Smokers not only take more time off work, but they are also less productive when they are working, shows research in Tobacco Control.
In 1990 the U.S. Office of Technology Assessment estimated that smokers cost employers $47 billion dollars in premature death and disability.
The study involved around 300 ticket sales staff a large U.S. airline. One hundred each of current, ex, and non-smokers were included in the group.
The researchers assessed their attendance and productivity levels from employer records, and included 10 objective measures, such as how much money they earned for the company and how long they were away from their phone without a sanctioned excuse.
The employees were also asked to rate theirs and others'' perception of their productivity and how satisfied they were with life, using the Health and Work Questionnaire, devised by the pharmaceutical industry.
The results showed that current smokers averaged almost three times as much sick leave as non-smokers, as well as significantly more sick leave than ex smokers.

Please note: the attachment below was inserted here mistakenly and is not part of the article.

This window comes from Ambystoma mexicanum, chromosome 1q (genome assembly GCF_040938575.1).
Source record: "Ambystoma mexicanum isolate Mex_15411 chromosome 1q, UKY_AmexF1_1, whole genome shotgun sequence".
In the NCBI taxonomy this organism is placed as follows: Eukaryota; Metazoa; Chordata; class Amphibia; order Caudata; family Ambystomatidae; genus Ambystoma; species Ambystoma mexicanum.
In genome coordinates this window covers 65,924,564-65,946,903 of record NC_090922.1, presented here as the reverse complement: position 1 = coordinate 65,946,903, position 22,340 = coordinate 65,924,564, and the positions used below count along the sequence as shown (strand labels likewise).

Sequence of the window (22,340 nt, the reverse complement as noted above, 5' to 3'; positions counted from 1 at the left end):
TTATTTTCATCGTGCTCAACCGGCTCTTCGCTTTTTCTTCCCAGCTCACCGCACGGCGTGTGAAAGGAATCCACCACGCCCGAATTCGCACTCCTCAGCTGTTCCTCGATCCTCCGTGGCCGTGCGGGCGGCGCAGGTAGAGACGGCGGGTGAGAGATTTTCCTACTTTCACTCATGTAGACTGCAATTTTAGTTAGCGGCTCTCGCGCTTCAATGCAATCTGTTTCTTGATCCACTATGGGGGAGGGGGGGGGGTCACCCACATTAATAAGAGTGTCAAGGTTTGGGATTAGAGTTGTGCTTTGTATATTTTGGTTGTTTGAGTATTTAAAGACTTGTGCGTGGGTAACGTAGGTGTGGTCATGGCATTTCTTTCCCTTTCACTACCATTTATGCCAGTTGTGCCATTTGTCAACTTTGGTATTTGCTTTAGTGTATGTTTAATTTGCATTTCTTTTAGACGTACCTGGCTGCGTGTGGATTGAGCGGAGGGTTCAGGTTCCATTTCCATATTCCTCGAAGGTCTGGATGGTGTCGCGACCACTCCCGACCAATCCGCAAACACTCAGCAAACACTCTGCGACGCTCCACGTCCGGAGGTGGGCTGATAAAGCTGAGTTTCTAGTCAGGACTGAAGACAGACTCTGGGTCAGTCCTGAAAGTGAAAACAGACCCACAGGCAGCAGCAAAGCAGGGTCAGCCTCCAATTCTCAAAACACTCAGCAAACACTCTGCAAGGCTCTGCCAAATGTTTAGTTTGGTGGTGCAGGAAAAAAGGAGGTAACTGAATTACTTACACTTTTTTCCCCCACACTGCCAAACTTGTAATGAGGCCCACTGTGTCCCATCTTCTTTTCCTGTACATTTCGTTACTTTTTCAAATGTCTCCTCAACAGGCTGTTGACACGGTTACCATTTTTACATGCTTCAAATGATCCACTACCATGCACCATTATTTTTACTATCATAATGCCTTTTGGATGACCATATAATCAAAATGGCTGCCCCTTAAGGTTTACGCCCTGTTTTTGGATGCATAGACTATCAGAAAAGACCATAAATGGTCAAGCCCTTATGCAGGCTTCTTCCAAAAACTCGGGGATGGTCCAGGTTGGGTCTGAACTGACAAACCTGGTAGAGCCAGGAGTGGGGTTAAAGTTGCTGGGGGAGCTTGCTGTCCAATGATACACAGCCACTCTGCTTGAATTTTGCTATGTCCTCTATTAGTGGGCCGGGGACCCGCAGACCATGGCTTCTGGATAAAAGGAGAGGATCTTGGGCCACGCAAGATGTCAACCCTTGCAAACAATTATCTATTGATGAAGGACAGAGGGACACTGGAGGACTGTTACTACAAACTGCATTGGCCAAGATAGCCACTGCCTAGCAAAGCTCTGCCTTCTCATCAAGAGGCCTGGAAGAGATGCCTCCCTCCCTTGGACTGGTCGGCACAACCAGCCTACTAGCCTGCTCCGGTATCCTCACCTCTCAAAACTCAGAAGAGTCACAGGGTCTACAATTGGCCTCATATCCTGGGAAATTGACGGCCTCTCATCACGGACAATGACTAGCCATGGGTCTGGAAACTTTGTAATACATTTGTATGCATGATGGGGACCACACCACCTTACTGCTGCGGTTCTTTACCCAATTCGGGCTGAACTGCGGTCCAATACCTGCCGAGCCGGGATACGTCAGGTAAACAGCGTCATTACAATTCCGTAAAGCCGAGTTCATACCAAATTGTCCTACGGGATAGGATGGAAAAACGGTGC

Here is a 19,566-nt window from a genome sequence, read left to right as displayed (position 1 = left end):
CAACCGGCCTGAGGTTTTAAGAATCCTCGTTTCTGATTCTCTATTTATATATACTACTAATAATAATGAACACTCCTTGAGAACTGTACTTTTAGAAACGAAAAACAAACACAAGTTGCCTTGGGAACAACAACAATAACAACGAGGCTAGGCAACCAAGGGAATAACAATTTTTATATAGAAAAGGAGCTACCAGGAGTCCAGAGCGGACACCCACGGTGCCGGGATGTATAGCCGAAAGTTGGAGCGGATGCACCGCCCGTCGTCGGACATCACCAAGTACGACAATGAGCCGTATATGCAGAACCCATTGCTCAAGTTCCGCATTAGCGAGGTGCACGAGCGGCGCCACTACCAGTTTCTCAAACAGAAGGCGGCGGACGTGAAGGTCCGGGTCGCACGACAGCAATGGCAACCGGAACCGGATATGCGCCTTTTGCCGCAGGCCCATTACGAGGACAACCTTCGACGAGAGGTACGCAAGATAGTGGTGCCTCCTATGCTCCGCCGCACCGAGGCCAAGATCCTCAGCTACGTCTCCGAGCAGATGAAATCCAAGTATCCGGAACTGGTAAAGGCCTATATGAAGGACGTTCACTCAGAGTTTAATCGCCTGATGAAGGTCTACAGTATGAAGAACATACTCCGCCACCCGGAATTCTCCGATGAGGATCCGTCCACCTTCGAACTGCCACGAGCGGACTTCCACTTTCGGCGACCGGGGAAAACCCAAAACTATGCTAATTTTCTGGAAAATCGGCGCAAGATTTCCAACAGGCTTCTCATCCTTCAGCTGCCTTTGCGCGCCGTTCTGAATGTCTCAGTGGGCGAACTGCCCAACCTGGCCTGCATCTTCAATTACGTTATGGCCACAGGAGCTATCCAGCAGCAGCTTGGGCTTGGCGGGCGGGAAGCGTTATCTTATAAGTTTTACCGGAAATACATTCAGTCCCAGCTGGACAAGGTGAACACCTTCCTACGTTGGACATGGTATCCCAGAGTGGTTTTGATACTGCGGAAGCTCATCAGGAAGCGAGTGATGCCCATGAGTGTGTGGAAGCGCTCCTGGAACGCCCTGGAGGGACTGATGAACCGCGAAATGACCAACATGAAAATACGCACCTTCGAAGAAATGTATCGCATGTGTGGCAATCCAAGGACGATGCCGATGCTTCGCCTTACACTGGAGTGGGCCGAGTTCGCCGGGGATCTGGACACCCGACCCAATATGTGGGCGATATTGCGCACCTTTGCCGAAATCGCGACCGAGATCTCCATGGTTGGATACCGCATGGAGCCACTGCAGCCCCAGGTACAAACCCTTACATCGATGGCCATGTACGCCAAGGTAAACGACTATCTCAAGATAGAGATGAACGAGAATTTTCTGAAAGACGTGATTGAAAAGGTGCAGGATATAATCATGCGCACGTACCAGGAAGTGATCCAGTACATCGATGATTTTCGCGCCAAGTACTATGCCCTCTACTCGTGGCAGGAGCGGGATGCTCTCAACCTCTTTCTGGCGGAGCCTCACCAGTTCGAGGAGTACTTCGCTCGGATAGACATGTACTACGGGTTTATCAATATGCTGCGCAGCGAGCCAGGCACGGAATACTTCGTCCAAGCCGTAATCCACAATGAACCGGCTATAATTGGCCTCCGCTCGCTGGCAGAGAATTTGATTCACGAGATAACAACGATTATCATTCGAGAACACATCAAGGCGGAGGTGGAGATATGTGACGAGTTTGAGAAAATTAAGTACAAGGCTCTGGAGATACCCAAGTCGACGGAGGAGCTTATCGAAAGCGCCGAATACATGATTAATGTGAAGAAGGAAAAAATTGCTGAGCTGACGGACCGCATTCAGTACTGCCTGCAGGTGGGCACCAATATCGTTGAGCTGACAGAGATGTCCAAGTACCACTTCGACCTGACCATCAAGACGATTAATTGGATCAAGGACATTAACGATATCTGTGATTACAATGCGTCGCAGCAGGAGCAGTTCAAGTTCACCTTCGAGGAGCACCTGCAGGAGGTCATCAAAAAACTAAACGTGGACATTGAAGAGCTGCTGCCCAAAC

Ex-smokers also had lower rates of absenteeism as time passed. Ex-smokers were also an average of 5 percent more productive than current smokers. This was not the case in the first 12 months after giving up, but ex-smokers became significantly more productive over time.
Current smokers felt that their colleagues and supervisors would rate them as the least productive and non-smokers as the most productive. Current smokers were also the least satisfied with their life.
The authors concluded that non- or ex-smokers make more productive employees, and that productivity for smokers is likely to increase, and their time off work decrease, once they give up smoking.
by Virginia Foran